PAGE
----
io.h certainly IS included in some modern compilers. It is no longer part of the standard for C, but it is nevertheless, included in the very latest Pelles C versions.
    Quote Originally Posted by Salem View Post
    You mean it's included as a crutch to help ancient programmers limp along without them having to relearn too much.

    Outside of your DOS world, your header file is meaningless.

  9. #9
    C++ Witch laserlight's Avatar
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    Quote Originally Posted by Elysia
    That should not change the fact that .cpp is a valid extension
    Yes, but the point is that .C is a valid extension for a C++ source file, contrary to what cpjust implied. I would recommend .cpp over .C because of the reduced potential for confusion and that it will not cause problems even when the file names are case insensitive.
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  10. #10
    C++まいる!Cをこわせ! Elysia's Avatar
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    Quote Originally Posted by laserlight View Post
    Yes, but the point is that .C is a valid extension for a C++ source file, contrary to what cpjust implied. I would recommend .cpp over .C because of the reduced potential for confusion and that it will not cause problems even when the file names are case insensitive.
    True, true, but it doesn't change the fact that .cpp is a valid extension in Unix, as well, and can be used, if one would want to!
    Just because it's Unix doesn't mean .cpp is a non-valid extension, so the reply...
    Quote Originally Posted by stewie griffin View Post
    I'm working in Unix....
    ...was a bad one and had to be responded to ^_^
    Quote Originally Posted by Adak View Post
    io.h certainly IS included in some modern compilers. It is no longer part of the standard for C, but it is nevertheless, included in the very latest Pelles C versions.
    Quote Originally Posted by Salem View Post
    You mean it's included as a crutch to help ancient programmers limp along without them having to relearn too much.

    Outside of your DOS world, your header file is meaningless.

  11. #11
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    stewie griffin was saying that .C is a valid cpp extension in Unix, therefore it is fine for him to use it. I still recommend using .cpp, but whatever.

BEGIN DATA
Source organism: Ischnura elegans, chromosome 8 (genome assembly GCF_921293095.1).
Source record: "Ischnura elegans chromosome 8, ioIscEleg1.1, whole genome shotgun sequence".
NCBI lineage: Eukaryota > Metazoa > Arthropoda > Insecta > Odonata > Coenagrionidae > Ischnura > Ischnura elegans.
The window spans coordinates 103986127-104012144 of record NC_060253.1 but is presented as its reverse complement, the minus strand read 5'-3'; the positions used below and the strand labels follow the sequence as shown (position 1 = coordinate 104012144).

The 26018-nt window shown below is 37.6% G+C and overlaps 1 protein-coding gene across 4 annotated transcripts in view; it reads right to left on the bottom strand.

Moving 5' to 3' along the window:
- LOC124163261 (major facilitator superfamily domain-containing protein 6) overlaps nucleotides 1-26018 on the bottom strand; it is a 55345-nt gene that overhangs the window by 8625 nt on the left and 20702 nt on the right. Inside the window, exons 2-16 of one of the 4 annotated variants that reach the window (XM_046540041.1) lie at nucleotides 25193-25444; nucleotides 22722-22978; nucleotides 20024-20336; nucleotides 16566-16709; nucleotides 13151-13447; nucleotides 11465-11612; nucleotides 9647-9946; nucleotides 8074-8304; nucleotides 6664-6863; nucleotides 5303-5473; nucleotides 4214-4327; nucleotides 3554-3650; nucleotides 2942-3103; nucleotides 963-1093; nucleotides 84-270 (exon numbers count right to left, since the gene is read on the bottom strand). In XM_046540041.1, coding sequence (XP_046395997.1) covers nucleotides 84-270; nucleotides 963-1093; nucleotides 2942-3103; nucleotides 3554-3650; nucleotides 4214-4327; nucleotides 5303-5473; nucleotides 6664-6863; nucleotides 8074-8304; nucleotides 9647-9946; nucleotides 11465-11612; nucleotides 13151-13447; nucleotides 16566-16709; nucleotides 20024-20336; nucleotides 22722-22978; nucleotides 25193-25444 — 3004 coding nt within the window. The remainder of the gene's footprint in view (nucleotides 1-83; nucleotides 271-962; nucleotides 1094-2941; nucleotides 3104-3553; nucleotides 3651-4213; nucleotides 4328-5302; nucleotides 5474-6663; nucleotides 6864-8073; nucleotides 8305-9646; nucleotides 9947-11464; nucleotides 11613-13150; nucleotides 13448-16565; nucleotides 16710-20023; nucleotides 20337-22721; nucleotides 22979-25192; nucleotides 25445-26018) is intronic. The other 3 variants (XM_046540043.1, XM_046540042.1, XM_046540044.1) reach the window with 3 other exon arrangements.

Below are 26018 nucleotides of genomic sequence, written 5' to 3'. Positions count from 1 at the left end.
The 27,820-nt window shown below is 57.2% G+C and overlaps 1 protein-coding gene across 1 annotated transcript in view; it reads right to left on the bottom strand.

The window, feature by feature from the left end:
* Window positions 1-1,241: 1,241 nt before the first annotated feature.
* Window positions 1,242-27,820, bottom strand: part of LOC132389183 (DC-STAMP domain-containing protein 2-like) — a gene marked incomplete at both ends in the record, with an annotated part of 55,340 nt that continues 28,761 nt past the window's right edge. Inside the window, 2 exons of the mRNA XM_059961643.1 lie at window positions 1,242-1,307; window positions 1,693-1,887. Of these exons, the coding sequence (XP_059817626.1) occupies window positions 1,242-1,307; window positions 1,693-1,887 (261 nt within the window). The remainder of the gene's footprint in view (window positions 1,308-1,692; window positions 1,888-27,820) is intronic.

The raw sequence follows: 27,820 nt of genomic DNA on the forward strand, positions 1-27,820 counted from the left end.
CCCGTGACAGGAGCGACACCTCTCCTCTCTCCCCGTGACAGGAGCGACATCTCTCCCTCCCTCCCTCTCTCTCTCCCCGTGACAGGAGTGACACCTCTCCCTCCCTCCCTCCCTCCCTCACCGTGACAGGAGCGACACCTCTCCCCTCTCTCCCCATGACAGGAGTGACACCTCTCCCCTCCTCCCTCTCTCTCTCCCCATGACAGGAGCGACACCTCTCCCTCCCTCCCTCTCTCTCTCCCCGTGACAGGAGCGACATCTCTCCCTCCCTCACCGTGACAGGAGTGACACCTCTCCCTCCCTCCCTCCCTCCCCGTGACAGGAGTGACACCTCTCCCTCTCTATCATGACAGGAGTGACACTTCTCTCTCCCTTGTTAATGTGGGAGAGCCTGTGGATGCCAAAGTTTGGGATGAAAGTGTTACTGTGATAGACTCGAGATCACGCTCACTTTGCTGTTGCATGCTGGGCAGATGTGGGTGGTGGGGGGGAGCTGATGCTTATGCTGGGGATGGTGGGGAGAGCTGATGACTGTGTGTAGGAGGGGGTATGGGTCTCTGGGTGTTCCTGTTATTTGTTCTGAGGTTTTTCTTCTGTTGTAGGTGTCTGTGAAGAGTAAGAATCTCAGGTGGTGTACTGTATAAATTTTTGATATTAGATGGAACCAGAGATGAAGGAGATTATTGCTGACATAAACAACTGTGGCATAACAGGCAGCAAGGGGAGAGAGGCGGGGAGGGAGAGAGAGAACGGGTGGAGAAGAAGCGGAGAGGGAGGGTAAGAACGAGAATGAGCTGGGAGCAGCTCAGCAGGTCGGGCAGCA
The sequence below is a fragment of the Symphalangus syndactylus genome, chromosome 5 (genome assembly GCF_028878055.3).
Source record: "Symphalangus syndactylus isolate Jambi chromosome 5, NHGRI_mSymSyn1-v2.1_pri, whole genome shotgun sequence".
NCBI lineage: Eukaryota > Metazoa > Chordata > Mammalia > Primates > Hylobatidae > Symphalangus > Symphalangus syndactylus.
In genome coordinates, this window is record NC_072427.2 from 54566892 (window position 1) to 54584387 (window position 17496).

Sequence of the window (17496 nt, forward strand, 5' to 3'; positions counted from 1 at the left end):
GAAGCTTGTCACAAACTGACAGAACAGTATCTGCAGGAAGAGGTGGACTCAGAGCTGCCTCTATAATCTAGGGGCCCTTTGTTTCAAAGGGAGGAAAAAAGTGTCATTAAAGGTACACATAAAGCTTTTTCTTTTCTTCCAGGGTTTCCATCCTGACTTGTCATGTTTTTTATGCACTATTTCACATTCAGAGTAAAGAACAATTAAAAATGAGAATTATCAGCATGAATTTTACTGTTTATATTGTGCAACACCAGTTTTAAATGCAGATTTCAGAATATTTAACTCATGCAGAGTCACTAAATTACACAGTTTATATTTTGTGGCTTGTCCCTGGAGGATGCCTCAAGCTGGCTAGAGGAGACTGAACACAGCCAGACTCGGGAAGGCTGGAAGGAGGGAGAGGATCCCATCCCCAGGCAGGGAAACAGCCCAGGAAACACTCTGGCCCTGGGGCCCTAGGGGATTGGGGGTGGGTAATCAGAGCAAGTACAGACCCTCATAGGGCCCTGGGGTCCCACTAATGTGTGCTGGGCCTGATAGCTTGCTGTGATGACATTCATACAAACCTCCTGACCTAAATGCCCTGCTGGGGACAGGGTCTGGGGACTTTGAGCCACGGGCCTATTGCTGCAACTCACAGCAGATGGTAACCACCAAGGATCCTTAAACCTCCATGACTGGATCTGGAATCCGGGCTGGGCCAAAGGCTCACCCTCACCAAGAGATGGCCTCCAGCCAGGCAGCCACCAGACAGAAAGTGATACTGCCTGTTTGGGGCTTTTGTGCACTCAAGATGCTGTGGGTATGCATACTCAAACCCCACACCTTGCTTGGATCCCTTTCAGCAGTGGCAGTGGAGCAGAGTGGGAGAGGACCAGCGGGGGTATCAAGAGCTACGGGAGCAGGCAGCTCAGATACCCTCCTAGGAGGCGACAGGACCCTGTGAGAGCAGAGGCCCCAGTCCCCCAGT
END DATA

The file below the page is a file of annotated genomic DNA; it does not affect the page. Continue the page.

It is too clear and so it is hard to see.
    A dunce once searched for fire with a lighted lantern.
    Had he known what fire was,
    He could have cooked his rice much sooner.

  12. #12
    Master Apprentice phantomotap's Avatar
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    It has been a long while since I used the compiler so I may be wrong, but didn't one of the Sun compilers require the extension to be '.C'?

    O_o

    Soma

  13. #13
    C++まいる!Cをこわせ! Elysia's Avatar
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    Oh my goodness... No...
    How moronic would that be...?
    Isn't .cpp de-facto standard for C++ source files?
    Quote Originally Posted by Adak View Post
    io.h certainly IS included in some modern compilers. It is no longer part of the standard for C, but it is nevertheless, included in the very latest Pelles C versions.
    Quote Originally Posted by Salem View Post
    You mean it's included as a crutch to help ancient programmers limp along without them having to relearn too much.

    Outside of your DOS world, your header file is meaningless.

  14. #14
    C++ Witch laserlight's Avatar
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    Quote Originally Posted by Elysia
    Isn't .cpp de-facto standard for C++ source files?
    No, it is not. I believe that .cc and .cxx are also quite popular.
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  15. #15
    C++まいる!Cをこわせ! Elysia's Avatar
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    Mmm, how about one of the de-facto standards? A popular one, to be sure, no?
    Quote Originally Posted by Adak View Post
    io.h certainly IS included in some modern compilers. It is no longer part of the standard for C, but it is nevertheless, included in the very latest Pelles C versions.
    Quote Originally Posted by Salem View Post
    You mean it's included as a crutch to help ancient programmers limp along without them having to relearn too much.

    Outside of your DOS world, your header file is meaningless.